Admit Orders: C. Diff Colitis

1. Admit to:

2. Diagnosis: C. Diff Colitis

3. Condition:

4. Vital Signs: q6h; call physician if BP >160/90, <80/60; P >120; R>25; T >38.5°C.

5. Activity: Up ad lib.

6. Nursing: Daily weights, inputs and outputs, +/- NGTube

7. Diet: NPO. Advance to clear liquids as tolerated.

8. IV Fluids: 0.5-2 L NS over 1-2 hr then, D5 ½ NS at 125 cc/hr. NG tube at low intermittent suction (if obstructed).

9. Special Medications:

Inpatient Regimen:

     -Metronidazole: 250-500 mg orally/intravenously every 6-8 hours for 10-14 days

  -OR-

-Vancomycin : 125-500 mg orally four times daily for 10-14 days
  -OR-
-Fidaxomicin : 200 mg orally twice daily for 10 days

 

Fulminant disease:
   - Vancomycin : 250-500 mg orally four times daily for 10-14 days
       -- and--
   -  Metronidazole : 250-500 mg orally/intravenously every 6-8 hours for 10-14 days

 10. Symptomatic Medications: - Morphine sulfate 5-10 mg IV push prn pain.
 - Zolpidem (Ambien) 5-10 mg qhs PO prn insomnia.
 - Zofran 4mg IV q4-6h prn
 -Acetaminophen (Tylenol) 650 mg 2 tab PO/PR q4-6h prn temp >38°C or pain.
 -Docusate sodium (Colace) 100 mg PO qhs.
 -Famotidine (Pepcid) 20 mg IV/PO q12h.
 -Heparin 5000 U SQ q12h or pneumatic compression stockings
 

11. Extras: Acute abdomen series, CXR PA and LAT, ECG, CT of abdomen w/ PO & IV Contrast, ultrasound, surgery and GI consults.

12. Labs: CBC with differential, CMP, amylase, lipase, blood cultures x 2, drug levels peak and trough 3rd dose. UA, urine C&S. Stool WBC, culture for enteric pathogens, ova and parasites x 3, clostridium difficile toxin.

 
ITE 2013, Q#230.
A 70-year-old female with a past history of hypertension and diabetes mellitus is hospitalized with pneumonia and treated with antibiotics. She subsequently develops two Clostridium difficile infections and is appropriately treated with antibiotics each time. Ten weeks after her initial hospitalization she has her third episode of C. difficile infection.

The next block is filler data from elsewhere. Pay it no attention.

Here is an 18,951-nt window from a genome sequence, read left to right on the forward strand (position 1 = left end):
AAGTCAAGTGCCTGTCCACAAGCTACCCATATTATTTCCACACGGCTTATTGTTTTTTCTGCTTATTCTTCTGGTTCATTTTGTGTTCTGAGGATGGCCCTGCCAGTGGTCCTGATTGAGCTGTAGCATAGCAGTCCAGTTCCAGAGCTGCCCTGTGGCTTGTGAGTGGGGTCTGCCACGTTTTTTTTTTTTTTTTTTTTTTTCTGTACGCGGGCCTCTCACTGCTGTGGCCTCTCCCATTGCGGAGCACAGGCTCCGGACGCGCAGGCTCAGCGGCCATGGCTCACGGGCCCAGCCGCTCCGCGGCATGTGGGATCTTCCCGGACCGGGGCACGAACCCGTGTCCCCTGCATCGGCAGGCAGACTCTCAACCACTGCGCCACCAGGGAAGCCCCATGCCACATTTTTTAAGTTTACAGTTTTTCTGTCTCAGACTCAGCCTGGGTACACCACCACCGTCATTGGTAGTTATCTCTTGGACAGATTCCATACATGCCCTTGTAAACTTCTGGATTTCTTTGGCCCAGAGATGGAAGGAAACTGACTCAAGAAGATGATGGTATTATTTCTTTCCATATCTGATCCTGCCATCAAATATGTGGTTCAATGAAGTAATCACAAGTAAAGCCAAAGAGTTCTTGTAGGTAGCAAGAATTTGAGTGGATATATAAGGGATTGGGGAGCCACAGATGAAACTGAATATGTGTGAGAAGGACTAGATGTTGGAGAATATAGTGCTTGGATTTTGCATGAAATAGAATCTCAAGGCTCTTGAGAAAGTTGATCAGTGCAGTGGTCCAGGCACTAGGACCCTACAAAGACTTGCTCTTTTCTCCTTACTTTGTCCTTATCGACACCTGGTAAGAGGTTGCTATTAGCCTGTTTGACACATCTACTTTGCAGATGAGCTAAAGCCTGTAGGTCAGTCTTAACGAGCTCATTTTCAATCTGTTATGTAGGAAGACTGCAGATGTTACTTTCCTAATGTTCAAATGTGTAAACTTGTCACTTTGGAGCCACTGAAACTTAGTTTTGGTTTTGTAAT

Which one of the following would be the most appropriate treatment?

A) A 14-day course of linezolid (Zyvox)
B) A 14-day course of oral vancomycin (Vancocin) and metronidazole (Flagyl)
C) A 14-day course of intravenous vancomycin
D) A 4-week course of clindamycin (Cleocin)
E) A 15-week oral vancomycin taper

ANSWER: E

  • Clostridium difficile infections are associated with a high rate of recurrence. Approximately 20% of patients successfully treated for C. difficile will have a relapse.
  • For the first relapse, a 10- to 14-day course of oral metronidazole is recommended if symptoms are moderate.
  • If symptoms are severe, a 10- to 14-day course of oral vancomycin is indicated.
  • If a second relapse is confirmed, an oral vancomycin taper over approximately 15 weeks is recommended.
    • The regimen is 125 mg every 6 hours for 10–14 days, then 125 mg every 12 hours for 7 days, then 125 mg daily for 7 days, then 125 mg every other day for 8 days, followed by 125 mg every 3 days for 15 days.
  • Intravenous vancomycin is not effective for C. difficile infections.
  • Clindamycin is a common cause of C. difficile infection and has no role in its treatment.

    Ref: Friedman LS, Brandt LJ (eds): Sleisenger & Fordtran’s Gastrointestinal and Liver Disease, ed 9. Saunders, 2010, p 1901.


ITE 2014 Q88.
Which one of the following strategies for preventing the spread of Clostridium difficile infection has been shown to be most effective?

A) Use of alcohol-based hand sanitizer
B) Handwashing with soap and water
C) Screening health care providers for the carrier state
D) Administration of probiotics to at-risk patients
E) Use of N95 masks and negative-pressure rooms


ANSWER: B